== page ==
Other countries are also witnessing more vocal opposition. In China, four retired officials of Wangjiang County petitioned against the government’s planned construction of the Pengze nuclear power plant, citing poor or falsified data used in the plant’s application and approval process. The country’s Ministry of Environmental Protection stated that one of the lessons of Fukushima for China is that Beijing “should further strengthen publicity and information disclosure.” Since Fukushima, protesters have been intensifying their demonstrations against the nuclear power plant at Kundakalum in the Indian state of Tamil Nadu.
Whether due to Fukushima, particular local circumstances, the rise in access to information technology and social media, or generally heightened political and environmental awareness, emerging market countries are witnessing nascent, but increased, opposition to nuclear energy plans.
In our view, lack of stakeholder engagement is a major contributing factor. Governments that may not have a tradition of proactively explaining policy decisions and responding to questions and concerns in a timely and transparent manner are now confronting the reality that engaging in a dialog with all interested parties is essential, especially for an endeavor with such long-term and unique safety, environmental, cost, proliferation and strategic characteristics.
Stakeholders include the news media, NGOs, the general public, opinion leaders, and national and local government officials. Governments in developing countries intending to introduce or expand nuclear energy should engage in serious discussions with all of these interests. If they don’t, the viability, sustainability and safety of their programs will be compromised.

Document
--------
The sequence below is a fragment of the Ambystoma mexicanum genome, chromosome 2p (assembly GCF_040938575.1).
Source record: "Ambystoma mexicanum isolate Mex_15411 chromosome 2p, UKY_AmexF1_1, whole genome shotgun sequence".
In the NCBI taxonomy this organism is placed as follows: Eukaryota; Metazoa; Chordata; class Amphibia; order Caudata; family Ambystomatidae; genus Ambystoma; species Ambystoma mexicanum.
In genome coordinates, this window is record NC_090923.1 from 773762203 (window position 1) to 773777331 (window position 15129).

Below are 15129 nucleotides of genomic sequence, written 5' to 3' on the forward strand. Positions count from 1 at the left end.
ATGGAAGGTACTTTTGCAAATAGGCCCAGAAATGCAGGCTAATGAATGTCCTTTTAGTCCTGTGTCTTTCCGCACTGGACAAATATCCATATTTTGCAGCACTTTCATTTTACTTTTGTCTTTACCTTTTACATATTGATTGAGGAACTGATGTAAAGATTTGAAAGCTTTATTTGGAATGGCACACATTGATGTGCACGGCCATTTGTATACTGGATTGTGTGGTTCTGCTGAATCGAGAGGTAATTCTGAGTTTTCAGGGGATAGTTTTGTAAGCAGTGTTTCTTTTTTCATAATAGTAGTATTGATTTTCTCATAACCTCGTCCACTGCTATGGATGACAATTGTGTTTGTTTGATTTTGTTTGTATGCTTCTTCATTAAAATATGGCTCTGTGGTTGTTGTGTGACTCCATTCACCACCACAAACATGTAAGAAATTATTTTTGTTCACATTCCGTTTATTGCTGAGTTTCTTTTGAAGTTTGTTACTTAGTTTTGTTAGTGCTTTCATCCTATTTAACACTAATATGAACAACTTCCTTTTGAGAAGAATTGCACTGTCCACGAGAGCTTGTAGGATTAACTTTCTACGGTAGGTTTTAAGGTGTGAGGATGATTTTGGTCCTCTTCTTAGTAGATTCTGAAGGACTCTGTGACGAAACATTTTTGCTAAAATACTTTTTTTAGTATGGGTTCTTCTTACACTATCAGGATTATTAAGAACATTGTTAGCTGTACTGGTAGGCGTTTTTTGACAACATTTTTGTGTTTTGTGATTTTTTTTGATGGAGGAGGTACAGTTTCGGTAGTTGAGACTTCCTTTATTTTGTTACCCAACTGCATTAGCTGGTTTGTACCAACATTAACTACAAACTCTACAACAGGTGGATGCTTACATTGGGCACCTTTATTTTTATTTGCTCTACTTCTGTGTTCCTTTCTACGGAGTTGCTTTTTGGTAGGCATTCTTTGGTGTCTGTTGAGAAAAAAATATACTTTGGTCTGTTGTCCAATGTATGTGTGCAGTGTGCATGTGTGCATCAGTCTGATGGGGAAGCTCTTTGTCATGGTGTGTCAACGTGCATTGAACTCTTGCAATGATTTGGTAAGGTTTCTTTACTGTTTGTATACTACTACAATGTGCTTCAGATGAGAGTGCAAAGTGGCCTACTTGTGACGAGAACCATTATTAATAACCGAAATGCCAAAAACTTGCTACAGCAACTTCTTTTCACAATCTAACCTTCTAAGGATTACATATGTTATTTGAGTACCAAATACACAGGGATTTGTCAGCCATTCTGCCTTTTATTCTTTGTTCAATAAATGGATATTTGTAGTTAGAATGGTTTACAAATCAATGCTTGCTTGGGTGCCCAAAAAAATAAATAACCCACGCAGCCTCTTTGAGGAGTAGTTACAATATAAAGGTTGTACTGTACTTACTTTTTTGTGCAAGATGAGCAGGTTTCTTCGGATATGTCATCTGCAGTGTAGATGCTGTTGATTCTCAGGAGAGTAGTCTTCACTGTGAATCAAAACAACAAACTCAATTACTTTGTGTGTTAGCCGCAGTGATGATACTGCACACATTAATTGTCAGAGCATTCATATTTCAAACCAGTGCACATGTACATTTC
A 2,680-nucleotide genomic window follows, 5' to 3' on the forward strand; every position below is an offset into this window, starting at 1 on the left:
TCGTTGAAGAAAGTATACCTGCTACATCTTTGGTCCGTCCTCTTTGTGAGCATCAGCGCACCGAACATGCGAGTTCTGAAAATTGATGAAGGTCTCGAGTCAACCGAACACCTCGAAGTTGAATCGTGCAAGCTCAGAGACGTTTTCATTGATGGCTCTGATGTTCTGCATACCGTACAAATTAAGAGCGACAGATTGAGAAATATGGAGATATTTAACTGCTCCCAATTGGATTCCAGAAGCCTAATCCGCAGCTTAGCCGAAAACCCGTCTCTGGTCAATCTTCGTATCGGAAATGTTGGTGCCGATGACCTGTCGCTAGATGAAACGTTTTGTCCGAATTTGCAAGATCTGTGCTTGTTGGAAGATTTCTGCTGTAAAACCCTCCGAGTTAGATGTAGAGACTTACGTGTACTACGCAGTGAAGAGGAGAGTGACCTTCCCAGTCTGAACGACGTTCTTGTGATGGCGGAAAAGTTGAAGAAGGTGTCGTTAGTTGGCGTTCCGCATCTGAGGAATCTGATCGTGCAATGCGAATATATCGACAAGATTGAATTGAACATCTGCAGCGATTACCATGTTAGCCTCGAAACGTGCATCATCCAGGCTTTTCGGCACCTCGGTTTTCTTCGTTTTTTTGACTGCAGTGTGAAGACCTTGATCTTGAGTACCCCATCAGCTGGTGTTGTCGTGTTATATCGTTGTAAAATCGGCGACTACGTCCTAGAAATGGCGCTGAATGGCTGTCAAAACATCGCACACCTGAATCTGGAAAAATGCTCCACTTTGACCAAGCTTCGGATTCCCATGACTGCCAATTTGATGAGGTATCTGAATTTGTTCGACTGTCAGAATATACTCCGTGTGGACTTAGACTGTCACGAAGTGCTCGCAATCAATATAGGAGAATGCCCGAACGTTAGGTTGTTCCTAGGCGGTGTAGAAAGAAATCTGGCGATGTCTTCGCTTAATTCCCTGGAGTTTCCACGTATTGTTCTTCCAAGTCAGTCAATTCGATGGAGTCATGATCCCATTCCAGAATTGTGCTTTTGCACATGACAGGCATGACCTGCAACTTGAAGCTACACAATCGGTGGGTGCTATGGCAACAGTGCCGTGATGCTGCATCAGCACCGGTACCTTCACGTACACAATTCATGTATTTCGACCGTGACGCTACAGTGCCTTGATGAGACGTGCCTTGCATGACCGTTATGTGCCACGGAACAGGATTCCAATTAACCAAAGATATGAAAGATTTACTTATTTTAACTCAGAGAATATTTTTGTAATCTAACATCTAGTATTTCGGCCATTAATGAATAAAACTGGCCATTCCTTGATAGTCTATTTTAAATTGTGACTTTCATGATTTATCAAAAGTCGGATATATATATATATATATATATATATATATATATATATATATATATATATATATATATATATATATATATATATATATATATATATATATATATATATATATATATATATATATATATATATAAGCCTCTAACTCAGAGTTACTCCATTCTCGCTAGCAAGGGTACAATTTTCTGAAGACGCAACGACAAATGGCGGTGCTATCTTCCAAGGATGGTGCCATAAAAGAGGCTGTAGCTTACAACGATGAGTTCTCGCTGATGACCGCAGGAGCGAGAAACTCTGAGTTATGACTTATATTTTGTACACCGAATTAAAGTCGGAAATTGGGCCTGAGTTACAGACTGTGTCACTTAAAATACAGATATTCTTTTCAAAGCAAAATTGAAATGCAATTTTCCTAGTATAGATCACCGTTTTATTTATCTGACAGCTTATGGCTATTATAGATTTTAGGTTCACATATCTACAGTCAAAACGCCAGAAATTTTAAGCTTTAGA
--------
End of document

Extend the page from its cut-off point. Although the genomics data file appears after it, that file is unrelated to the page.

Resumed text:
President López Obrador's extension of the term of Supreme Court chief Arturo Zaldívar is part of his strong effort to recentralize power in the Mexican presidency and hollow out the independence and power of other Mexican institutions. His other moves to bend the justice system to his will include a reform that lowered the salary of judges but did not improve the quality of prosecutors and his unwillingness to allow an independent selection of the attorney general, with López Obrador himself retaining the power of appointment. His latest move with the two-year extension of Zaldívar’s term is especially worrisome. Zaldívar is also the president of the powerful Federal Judiciary Council. The council appoints and dismisses judges, sets career advancement rules and disciplines judges. Zaldívar will be setting the council’s and, thus, the whole judiciary’s, agenda and priorities for two years. This allows López Obrador to influence how courts will rule in cases regarding the executive branch, what cases they take up and the legality of new policies. These moves are taking place when the effectiveness of the judiciary in Mexico remains limited and deeply concerning. The attorney general’s office has proven weak, unwilling to take up key cases such as against the suspects in the brazen attack on Mexico City’s security minister, Omar García Harfuch—an event that symbolized the impunity with which Mexican criminal groups operate. Mexico’s justice system showed itself equally meek and disappointing in inadequately investigating the alleged complicity of former Mexican Defense Minister Salvador Cienfuegos and dismissing the case, potentially the most significant case of corruption and criminal collusion charges against a high-ranking Mexican official in two decades. A decade and a half after Mexico initiated its justice system reforms, 95 percent of federal cases still go unpunished. President López Obrador has scored some points, but the already precariously weak rule of law in Mexico, and thus the Mexican people, will suffer.